Hi, can anybody tell me if broody hens can put others off lay? We have 17 chickens and have two broody ladies at the moment and our daily lay amount has gone down from a regular 14 eggs a day to 9 a day. All the ladies roam a 40ft square area and live in sheds along side ducks and goats. Any advice will be great fully received

    Thanks Lauren

    • Fiona Nevile

      Hi Lauren

      Yes broody hens can put other hens off lay. They need to be moved to their own space. I have instructions on how to make an anti broody coop here If you don’t want them to sit on eggs it’s best to stop them being broody quickly as they could stay broody for months.

  3. Hi lorna….when you say she’s in a coop.. providing it has a wire bottom to bedding..or cosy place to sit and keep her bum warm…the job will be well done!! the idea is to allow the ‘fresh air’ flowing hence it must be off the ground to! ps I now have another one due for the same treatment if she dosnt buck up!! Good luck

  4. Hi, like many others I have just found this site, it’s brilliant! We have a very broody and now very cross Maran – ‘Legs’ (now in a broody coop)I can hear her as I write! There is great advice on this site and its nice that we can all help each other out. Nice to know there are lets of like minded people out there.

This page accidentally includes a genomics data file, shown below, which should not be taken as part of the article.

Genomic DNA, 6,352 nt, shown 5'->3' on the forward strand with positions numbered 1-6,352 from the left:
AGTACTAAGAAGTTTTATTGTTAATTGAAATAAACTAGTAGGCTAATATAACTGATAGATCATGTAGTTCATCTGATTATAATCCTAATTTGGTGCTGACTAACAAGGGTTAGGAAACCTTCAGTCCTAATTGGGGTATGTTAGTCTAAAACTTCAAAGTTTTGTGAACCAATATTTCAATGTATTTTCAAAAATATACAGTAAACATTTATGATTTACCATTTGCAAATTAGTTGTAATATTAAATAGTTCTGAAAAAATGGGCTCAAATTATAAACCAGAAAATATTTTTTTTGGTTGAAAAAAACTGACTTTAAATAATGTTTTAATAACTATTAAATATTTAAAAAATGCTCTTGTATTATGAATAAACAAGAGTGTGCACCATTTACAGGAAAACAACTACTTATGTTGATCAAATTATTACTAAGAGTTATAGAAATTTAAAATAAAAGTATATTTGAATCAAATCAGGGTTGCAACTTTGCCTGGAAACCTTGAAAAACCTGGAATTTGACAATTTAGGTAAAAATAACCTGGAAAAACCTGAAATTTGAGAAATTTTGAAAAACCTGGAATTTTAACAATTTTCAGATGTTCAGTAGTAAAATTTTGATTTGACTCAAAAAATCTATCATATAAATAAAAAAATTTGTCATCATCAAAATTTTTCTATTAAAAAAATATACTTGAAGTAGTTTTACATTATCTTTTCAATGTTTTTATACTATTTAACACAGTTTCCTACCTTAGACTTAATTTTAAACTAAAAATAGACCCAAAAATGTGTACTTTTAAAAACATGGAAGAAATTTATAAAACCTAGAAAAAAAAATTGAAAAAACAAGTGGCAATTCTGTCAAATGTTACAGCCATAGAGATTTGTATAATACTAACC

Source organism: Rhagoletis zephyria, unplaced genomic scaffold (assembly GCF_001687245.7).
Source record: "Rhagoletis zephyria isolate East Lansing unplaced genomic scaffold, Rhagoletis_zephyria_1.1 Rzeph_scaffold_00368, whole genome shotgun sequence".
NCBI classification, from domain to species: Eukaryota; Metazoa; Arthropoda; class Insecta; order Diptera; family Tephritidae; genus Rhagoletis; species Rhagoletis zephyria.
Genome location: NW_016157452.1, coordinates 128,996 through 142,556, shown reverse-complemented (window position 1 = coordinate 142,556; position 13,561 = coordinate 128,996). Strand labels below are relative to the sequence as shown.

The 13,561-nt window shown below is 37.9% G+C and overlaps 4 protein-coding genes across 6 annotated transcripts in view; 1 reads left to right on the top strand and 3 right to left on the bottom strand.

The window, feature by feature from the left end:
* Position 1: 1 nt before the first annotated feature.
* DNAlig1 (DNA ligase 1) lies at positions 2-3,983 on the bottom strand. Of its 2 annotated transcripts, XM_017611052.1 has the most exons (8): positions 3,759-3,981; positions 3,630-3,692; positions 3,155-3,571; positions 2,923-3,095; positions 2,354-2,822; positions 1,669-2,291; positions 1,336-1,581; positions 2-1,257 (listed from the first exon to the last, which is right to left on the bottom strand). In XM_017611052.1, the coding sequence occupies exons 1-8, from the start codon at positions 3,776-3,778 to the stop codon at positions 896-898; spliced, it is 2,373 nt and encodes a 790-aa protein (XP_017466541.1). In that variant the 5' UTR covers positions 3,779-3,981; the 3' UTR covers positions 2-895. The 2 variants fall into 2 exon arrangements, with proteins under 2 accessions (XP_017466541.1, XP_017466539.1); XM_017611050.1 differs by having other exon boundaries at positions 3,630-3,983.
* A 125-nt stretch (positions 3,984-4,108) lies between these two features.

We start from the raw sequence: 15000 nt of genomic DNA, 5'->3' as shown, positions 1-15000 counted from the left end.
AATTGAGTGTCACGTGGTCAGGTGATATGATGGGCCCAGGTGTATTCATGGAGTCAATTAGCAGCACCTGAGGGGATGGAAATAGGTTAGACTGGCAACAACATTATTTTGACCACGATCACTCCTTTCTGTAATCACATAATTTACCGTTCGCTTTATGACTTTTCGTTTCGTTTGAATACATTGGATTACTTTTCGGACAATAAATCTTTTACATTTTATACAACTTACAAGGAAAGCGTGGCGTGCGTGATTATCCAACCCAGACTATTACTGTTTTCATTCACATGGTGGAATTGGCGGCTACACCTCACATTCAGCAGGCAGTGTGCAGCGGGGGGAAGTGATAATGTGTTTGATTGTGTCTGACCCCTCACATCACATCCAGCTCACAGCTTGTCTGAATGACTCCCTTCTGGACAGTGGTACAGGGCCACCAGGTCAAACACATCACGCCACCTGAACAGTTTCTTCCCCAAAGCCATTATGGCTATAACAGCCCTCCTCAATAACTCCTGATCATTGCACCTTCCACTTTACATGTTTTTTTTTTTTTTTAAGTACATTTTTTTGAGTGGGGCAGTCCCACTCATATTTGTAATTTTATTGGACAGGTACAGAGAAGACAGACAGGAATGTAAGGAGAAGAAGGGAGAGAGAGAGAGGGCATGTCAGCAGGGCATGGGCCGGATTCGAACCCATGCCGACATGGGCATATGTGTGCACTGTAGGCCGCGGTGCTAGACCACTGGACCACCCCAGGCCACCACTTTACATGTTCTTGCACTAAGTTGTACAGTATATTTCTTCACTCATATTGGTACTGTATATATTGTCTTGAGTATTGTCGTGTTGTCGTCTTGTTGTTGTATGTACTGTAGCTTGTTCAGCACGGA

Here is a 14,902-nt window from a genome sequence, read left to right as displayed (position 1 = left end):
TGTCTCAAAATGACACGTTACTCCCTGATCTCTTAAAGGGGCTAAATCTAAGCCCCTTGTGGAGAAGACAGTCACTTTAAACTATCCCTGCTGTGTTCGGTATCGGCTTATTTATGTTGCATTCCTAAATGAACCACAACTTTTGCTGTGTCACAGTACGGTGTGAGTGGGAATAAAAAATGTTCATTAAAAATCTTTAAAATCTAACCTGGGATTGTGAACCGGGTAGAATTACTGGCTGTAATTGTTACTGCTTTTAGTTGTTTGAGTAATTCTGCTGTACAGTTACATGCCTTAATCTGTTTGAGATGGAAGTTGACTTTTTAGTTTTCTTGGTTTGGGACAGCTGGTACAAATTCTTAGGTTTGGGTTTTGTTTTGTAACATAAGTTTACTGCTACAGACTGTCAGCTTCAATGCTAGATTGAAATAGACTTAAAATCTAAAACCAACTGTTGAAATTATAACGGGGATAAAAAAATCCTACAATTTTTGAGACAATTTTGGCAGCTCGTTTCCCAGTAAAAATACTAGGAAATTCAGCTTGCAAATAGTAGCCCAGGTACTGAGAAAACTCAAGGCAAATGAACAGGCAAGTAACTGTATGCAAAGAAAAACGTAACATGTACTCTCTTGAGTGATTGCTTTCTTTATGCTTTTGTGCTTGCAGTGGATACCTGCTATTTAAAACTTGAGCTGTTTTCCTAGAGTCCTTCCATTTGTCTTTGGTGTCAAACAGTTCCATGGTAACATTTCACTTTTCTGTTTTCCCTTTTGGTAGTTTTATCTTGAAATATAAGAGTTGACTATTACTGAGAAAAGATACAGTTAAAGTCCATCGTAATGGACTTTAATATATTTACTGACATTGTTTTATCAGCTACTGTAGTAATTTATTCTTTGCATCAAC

5. lesley

    Hi fn
    Is that because they’re NOT going back for another dose of that? HA hA
    If thats the case…it was well worth it for everyones sake!

  6. lesley

    i just have to say and after much research..i had a series of broody hens..first i tried the ‘cold water bottom dunking’ (not overly successful)then the quarantine wire cage method…that worked within 48hrs!!! all ladies are back on production as normal!! recommended.

    • Fiona Nevile

      Hi Lesley

      Yes we find that it works very well. Luckily we haven’t had to use it for a couple of years now.

  7. Firstly, I would like to say how usefull this website has been. My partner and I are fairly new chicken owners ( since Aug 09). We tarted off with a Marran, a White sussex and a Bluebell. Unfortunately for us, the Blubell ended up with a gammy eye, and we had to get her put down. To add insult to injury, the white sussex turned out to be a cock! we managed to swap him locally for a couple of black silkies which are lovely to look at and wonderfull little white eggs. Louise went broody first follwed about a month later by Thelma leaving us with one egg a day from the Marran.

    I was then donated some fertile eggs for them to sit on, bt we did not have much joy as some little beastie got into the coop and had 6 out of the 12 eggs. We donned the gardening gloves to rescue the rest of the eggs and put them in a box under a strip light. To my joy on Friday evening we had a chick which we named Lucky. No joy with the rest of the eggs and we still have the chick in the box under a light.

    Just wondered if anyone had any advice on where to go with it? How long will it need to be under a light etc? And the likely hood of it being accepted on its own by the other girls?

    Any advice would be greatly recieved.


  8. Gordon